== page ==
Wednesday, December 8, 2010

Q & A: Retreating Cats with I-131?

Dear Dr. Peterson,

I am writing from Michigan State where we just started doing I-131 therapy at this past year, and I have a question about one of my own cases. I recently attended the endocrine lectures you presented at the ACVIM specialty forum in Las Vegas and loved all of your hyperthyroidism stuff!

I have a cat that we treated with 4 millicures of I-131 SQ on September 21, 2010. 12 yr old cat, otherwise healthy that I had been trying to manage medically for about a year but could not find the right daily dose that either made him hypothyroid or was not enough. Finally owner agreed to I-131.

He was treated on 9/21/10. On 11/5/10 his first post tx thryoid panel was T4 > 156 nmol/L, TT3 >4.7nmol/L,  Free T4 > 127 pmol/L, FT3 elevated at 10.1 (1.5-6.0 pmol/L). Clinically he was doing OK, had gained some wt but was still thin and was tachycardic at 220.

We rechecked another thyroid panel on 12/1/10 and the T4 was still > 156, TT3 elevated at 4.3 (.6-1.4), FT4 >127 and FT3 elevated at 11.6. Physical exam was about the same, he had gained about 4 oz of weight, still tachycardic at 220 bpm but no murmur.

I am probably lucky, but I have never had a case that did not come down by the time of the first recheck and would like to know how long you recommend waiting before proceeding with further diagnostics or treatments. There is a palpable goiter which feels exactly the same as it has since he was diagnosed; chest radiographs prior to tx were normal other than mild cardiomegaly that he has had for years and is unchanged. No murmur.

I know some cats can take months to come into the normal range, and would like to get your thoughts on these values and how long you would wait before retesting and how long you would give him in total before reevaluating or retreating. I was just made aware of another case by a referring vet where the T4 is still elevated at 1 month post, but it is at 86 after having been >156 prior to tx.  

Thanks so much for taking the time to read this and offer any thoughts!!


My Response:

Hi Kate,

Most cats become euthyroid again normal within a month, and retreatment should be strongly considered if the serum T4 concentration is still high at 3 months post-treatment. This cat obviously isn't going to get any better and needs treatment. 

Can you do a thyroid scan? What's the sex and color of this cat? Some cats appear to have a "sex-linked resistance" to the radioiodine treatment so that may be important.

In general, I give at least a 50% higher amount of I-131 at time of retreatment. So, in this cat, that would mean at least 6 mCi. It's quite possible that this cat needs a higher dose than that if his thyroid volume is huge, and I routinely give 7-15 mCi to cats with extremely large goiters. It's difficult to determine the extent of the thyroid mass (especially thoracic invasion or ectopic thyroid nodules) without a thyroid scan in these cats. If the cat has thyroid carcinoma, we generally treat with a much larger dose of 30 mCi.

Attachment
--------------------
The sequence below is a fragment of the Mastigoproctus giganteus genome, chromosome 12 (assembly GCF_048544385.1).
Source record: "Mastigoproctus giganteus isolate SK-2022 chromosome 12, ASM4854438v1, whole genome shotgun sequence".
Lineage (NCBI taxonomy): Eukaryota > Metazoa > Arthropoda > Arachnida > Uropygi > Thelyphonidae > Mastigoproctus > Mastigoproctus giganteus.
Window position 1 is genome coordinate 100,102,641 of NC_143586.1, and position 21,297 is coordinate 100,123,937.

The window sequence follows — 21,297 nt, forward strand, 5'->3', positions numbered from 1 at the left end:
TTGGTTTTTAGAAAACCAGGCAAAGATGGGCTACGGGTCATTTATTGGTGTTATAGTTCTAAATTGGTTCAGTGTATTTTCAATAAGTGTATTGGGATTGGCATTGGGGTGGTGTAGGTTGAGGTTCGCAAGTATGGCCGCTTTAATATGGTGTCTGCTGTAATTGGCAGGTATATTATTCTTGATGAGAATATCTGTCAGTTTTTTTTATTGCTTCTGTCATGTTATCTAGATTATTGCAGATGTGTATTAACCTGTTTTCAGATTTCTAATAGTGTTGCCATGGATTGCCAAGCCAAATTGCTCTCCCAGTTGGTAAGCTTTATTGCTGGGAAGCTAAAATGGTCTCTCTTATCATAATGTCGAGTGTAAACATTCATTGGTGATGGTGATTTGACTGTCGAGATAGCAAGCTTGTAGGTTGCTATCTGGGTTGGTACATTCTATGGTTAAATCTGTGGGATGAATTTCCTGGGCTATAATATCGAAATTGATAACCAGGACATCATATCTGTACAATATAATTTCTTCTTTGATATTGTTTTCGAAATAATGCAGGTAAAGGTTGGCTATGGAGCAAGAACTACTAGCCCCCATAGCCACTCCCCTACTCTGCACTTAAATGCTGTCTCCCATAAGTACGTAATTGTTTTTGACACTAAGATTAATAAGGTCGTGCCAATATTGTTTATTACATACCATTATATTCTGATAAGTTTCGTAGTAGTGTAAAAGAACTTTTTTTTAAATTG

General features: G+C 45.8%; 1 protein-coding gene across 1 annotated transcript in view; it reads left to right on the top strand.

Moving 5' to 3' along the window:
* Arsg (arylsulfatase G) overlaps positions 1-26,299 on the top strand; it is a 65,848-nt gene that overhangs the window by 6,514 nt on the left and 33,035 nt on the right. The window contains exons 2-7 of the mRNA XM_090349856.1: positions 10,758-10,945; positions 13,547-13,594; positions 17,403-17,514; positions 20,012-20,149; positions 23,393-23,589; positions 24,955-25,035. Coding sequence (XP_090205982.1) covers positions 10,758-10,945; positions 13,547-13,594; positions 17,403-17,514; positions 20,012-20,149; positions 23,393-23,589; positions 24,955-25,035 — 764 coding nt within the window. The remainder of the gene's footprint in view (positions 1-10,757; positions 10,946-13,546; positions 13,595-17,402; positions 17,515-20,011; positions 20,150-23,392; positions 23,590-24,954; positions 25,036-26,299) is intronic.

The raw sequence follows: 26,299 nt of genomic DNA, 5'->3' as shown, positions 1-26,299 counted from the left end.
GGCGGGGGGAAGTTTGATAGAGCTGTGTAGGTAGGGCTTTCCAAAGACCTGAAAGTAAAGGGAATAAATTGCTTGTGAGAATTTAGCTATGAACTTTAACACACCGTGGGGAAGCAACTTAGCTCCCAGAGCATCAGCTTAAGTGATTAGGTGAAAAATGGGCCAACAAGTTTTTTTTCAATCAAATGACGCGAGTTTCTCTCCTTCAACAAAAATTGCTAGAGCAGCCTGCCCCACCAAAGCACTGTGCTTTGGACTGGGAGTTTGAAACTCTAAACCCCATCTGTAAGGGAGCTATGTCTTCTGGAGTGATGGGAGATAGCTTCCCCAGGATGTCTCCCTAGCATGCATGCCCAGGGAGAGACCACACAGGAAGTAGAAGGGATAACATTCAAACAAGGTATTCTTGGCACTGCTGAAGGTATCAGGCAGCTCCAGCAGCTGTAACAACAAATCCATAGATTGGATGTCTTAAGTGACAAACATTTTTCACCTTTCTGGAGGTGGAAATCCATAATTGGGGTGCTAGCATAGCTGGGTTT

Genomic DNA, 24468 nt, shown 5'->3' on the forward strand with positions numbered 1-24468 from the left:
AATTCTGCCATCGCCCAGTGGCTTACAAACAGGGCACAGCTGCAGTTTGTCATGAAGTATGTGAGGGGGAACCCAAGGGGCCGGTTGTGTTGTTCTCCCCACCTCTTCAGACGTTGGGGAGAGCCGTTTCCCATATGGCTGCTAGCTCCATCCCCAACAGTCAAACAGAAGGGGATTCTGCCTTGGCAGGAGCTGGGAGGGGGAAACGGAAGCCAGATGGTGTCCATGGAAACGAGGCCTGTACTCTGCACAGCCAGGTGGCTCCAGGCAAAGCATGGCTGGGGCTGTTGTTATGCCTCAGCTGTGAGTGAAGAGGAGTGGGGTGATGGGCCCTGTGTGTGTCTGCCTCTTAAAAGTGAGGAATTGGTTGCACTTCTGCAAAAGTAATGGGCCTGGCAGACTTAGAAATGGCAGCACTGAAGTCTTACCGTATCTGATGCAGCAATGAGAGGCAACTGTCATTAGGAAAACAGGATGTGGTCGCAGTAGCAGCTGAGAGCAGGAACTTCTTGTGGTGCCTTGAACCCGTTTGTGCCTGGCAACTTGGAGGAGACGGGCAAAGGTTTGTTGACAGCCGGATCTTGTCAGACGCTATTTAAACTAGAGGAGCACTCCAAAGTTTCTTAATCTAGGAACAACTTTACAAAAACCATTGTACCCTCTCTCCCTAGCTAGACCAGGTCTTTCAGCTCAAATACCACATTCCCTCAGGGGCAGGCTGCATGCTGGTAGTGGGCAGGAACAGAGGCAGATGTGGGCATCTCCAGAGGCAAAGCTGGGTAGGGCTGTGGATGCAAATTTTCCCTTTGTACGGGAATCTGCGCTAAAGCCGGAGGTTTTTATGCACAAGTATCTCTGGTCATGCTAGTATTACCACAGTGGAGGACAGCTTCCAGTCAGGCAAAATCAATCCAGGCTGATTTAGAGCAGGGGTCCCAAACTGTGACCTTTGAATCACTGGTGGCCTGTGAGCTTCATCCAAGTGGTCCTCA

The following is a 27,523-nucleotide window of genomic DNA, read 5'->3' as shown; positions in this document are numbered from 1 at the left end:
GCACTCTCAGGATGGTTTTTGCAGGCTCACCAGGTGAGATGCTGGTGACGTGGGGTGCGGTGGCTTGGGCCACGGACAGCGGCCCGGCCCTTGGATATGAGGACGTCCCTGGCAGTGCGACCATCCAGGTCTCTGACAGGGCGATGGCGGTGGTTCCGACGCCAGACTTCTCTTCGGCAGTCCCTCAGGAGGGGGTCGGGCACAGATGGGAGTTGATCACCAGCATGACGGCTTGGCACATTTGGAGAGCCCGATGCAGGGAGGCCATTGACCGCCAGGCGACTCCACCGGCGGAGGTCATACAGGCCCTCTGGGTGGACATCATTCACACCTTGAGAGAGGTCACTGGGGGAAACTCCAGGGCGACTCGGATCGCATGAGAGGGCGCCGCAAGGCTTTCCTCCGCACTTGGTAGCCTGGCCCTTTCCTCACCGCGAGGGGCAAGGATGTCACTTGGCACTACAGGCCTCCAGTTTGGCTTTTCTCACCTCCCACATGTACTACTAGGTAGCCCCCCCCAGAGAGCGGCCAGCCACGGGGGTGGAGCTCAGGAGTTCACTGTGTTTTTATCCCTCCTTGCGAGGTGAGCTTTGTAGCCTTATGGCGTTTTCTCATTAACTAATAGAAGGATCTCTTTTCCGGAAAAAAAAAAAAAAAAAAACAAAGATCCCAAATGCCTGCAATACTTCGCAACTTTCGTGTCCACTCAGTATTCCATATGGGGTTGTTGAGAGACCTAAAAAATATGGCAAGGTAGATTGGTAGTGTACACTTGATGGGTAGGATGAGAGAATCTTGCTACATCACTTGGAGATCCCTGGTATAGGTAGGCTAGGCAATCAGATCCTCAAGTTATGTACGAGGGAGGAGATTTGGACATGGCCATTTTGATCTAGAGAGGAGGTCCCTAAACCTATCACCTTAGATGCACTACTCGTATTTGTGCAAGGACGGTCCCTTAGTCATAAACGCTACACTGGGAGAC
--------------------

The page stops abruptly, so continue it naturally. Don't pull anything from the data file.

cat restorer said...

My cat, Baby, developed hyperthyroidism and associated heart failure one year ago. She required three 131-Iodine treatments, which were done every 60 days. My vet believed that because we had her on lasix injections twice a day,for her heart failure, that the iodine was being cleared from her system before it could destroy enough thyroid tissue. Her last treat ment was in July 2012 and Baby is doing very well. She has gained all her weight back, is euthyroid and we have been able to taper off her lasix as her heart has recovered enough. We never expected it would take three treatments, but it worked out well in the end.

Fred B said...

My 11 yr old male orange tabby had an elevated but within normal thyroid test result. We followed up with another t4 test (free T4?) and the result is still normal (45.5) but high. he has symptoms like huge appetite, slight weight loss (11 lbs), lots of vocalization at times, goes from hyperactive to lethargic, chronic diarehha and weak meow. Vet put him on I/D for the GI issue but now that might not be the best for the elevated T4. They want to try a more expensive blood test or just give him follate injections. The vet also says if we retest him next month he may be hyperthyroid now. We talked about Y/D since he's borderline in T4 but at this point I'm totally confused! I would do the radiation if I knew for sure he was hyperthyroid and not just IBS. They also detected a slight murmur.

Dr. Mark E. Peterson said...

Well, first of all, you don't want to feed him the Hill's y/d diet is you aren't even sure if he is hyperthyroid. Feeding that diet will make the diagnosis even more difficult to confirm and would not help his condition at all. With the normal levels of both T4 and free T4, hyperthyroidism is very unlikely.

Repeating the T4 and free T4 in a month is a good idea. You could also measure serum TSH, the pituitary hormone that controls thyroid hormone secretion.

If the T4, free T4, and TSH are all normal, then you have completely excluded hyperthyroidism. The big rule outs are intestinal disease or a metabolic disease such as diabetes.

Fred B said...

I was wrong about the food. It's Hills k/d wet and since he also eats dry they gave me the equivalent of the k/d in Royal Canin, which is hydolized soy. The Hills k/d dry has iodized salt and the soy is probably high in iodine too. He did not take these prior to the blood tests so the tests were not affected. I went to the vet thinking either IBS or IBD. We had a neg test for parasites, very expensive fecal test. I will talk to my vet this weekend about the TSH. They did detect a slight murmur but all the other blood work was good, white and red blood cell and blood sugar. I really appreciate your response....thanks.